Norwegian culture under
international pressure

By Tore Dagre, Editor "Nytt fra Norge"


Radio and TV
  the press

Opera / Ballet


Norway is a small country, with a population of just over four million. They are scattered over a relatively large area, so the average density is only 13 inhabitants per sq. km, compared to 96 for Europe as a whole. There are no really big cities; even the capital Oslo only numbers a good 400,000. Bergen and Trondheim have 208,000 and 134,000 inhabitants respectively, and other larger towns are well under 100,000.

Norwegian, which is a Germanic language, is thus only spoken by four million people. Besides, it exists in two forms, a standard or Dano-Norwegian, and a new Norwegian based on Norwegian dialects, and the two camps have engaged in many struggles over the respective justification and status of their languages. Standard Norwegian is used by the majority. Sami, a Finno-Ugric language quite different from Norwegian, is spoken by a small minority, mostly in northernmost Norway.

Norway has the world's largest foreign trade per capita, and its prosperity and progress are completely dependent on the international approach of its industry. But because their language is only understood by Scandinavians, Norwegians have had to get used to communicating in foreign languages 7 chiefly English. The impact of English, and to some extent of Swedish, on Norwegian is so considerable as to be a cause of anxiety among the culturally aware, who are demanding that steps be taken, for instance in schools, to strengthen Norwe-gians' sense of their own language.

A modest population, scattered settlement and the language situation all present large challenges when it comes to providing a varied range of cultural activities and preserving and developing the cultural heritage.

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The problems can be illustrated in the field of radio and television. Only one Norwegian TV channel today covers the whole country, though a channel 2 has been debated and planned for years. The main cause of delay has been divided opinion over its financing: should it be public, and if not, would commercial sponsorship channel necessary funding away from other priorities, such as newspapers? In the public debate, great emphasis has been placed on the need to produce top-quality programs in Norwegian; the fear is that both the language and the culture will suffer if too many programs are simply bought in from abroad.

The second of two national radio networks came on the air a few years ago. There are also a number of independent local radio stations and a few TV stations which cover limited regions.


Daily newspapers are considered an essential commodity in Norway, in their contribution not only to the workings of democracy but also to cultural life. In relation to its population, Norway probably has Europe's highest number of dailies, with each town, as well as more sparsely settled districts, provided with a local paper.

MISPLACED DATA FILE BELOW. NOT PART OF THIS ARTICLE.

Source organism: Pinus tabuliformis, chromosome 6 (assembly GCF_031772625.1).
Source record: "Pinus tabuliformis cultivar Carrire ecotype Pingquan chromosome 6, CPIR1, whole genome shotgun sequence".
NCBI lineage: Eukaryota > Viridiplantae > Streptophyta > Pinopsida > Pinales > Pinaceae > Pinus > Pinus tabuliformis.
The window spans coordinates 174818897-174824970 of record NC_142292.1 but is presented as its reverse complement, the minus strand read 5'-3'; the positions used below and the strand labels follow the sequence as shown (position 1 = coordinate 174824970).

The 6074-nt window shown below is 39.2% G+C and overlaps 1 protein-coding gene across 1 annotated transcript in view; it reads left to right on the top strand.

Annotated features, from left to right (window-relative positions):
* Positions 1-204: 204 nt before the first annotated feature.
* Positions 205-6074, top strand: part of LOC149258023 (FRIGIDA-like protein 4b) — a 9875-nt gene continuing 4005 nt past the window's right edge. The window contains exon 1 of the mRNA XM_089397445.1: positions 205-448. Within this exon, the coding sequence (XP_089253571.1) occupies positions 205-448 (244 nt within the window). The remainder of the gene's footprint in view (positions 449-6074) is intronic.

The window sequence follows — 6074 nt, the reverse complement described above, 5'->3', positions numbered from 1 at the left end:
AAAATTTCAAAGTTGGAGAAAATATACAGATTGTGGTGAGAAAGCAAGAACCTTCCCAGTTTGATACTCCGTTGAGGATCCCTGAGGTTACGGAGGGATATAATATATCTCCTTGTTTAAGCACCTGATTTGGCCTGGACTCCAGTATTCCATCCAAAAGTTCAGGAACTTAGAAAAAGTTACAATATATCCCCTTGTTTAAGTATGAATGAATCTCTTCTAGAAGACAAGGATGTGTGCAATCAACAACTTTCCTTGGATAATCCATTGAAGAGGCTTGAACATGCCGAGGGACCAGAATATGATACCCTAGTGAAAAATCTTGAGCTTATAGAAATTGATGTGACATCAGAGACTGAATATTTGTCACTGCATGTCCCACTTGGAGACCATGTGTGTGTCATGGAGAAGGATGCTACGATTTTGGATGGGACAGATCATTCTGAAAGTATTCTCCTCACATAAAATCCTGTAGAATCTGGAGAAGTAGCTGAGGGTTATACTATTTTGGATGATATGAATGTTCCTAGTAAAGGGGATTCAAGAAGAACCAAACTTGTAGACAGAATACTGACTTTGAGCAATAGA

In order to sustain such a press structure, Norway has developed a resource-consuming system of public support, in the form of subsidies towards paper, government advertising, direct grants, loan arrangements, and cheaper distribution. Certain newspapers may be receiving annual subsidies of up to NOK 20 million. In addition, the Norwegian daily press is exempt from VAT. It has been calculated that subsidies to the press as a whole account for about 20 per cent of all newspaper income.

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Norwegian literature is another sector which benefits from considerable public investment, in the form both of VAT exemption and of guaranteed purchases of new literary works, which have for almost a generation with very few exceptions had guaranteed sales of 1,000 copies for distribution to public libraries.

The impact of subsidies on literature is in dispute, one frequent argument being that guaranteed minimum editions encourage the publication of sub-standard works, not to say rubbish; this is countered by the claim that the subsidies have kept Norwegian literature awake, or indeed perhaps off its deathbed. However that may be, more Norwegian literature is certainly being published than one could otherwise expect in a language read by so few people. Many regard Norway as a pioneer, especially in children's literature.

The last half of the nineteenth century is considered to have been Norway's main period of literary greatness, when Ibsen, Bjørnson, Lie and Kielland were followed by such younger giants as Hamsun, Garborg and Kinck; but the twentieth century, too, followed up, with such names as Johan Falkberget, Sigrid Undset, Olav Duun, Gabriel Scott and Oscar Braaten. Both Knut Hamsun and Sigrid Undset were awarded the Nobel Prize for Literature.

Norwegian literature has also blossomed richly since World War II. Freedom was a theme for Arnulf &Oslashverland and Tarjei Vesaas, as it had been for Ronald Fangen before the war. The novelists Kåre Holt, Sigurd Evensmo and Ragnhild Magerøy are associated with social realism. Vera Henriksen has won an enthusiastic following with her historical novels. Jens Bjørneboe's narrative verve and imagination have won international recognition.

Among those who have set their stamp on this day and age, mention should perhaps be made of Georg Johannesen, Finn Carling, Inger Hagerup, Knut Faldbakken and Herbjørg Wassmo.

There is an excellent market in Norway for memoirs, whether by leading public figures or others who have led extraordinary lives. One recent such publication is "Fra synagogen til løvebakken" (From the synagogue to lion hill) by Jo Benkow, the President of the Storting (the legislative assembly), the entrance to which is guarded by two stone lions.


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In literature's borderland we find Norwegian theatre. Its traditions, however, are not ancient: the first public theatre did not open until 1827, in Christiania, as Oslo was then known. Stage performances, on the other hand, have been traced as far back as to 1562, in Bergen.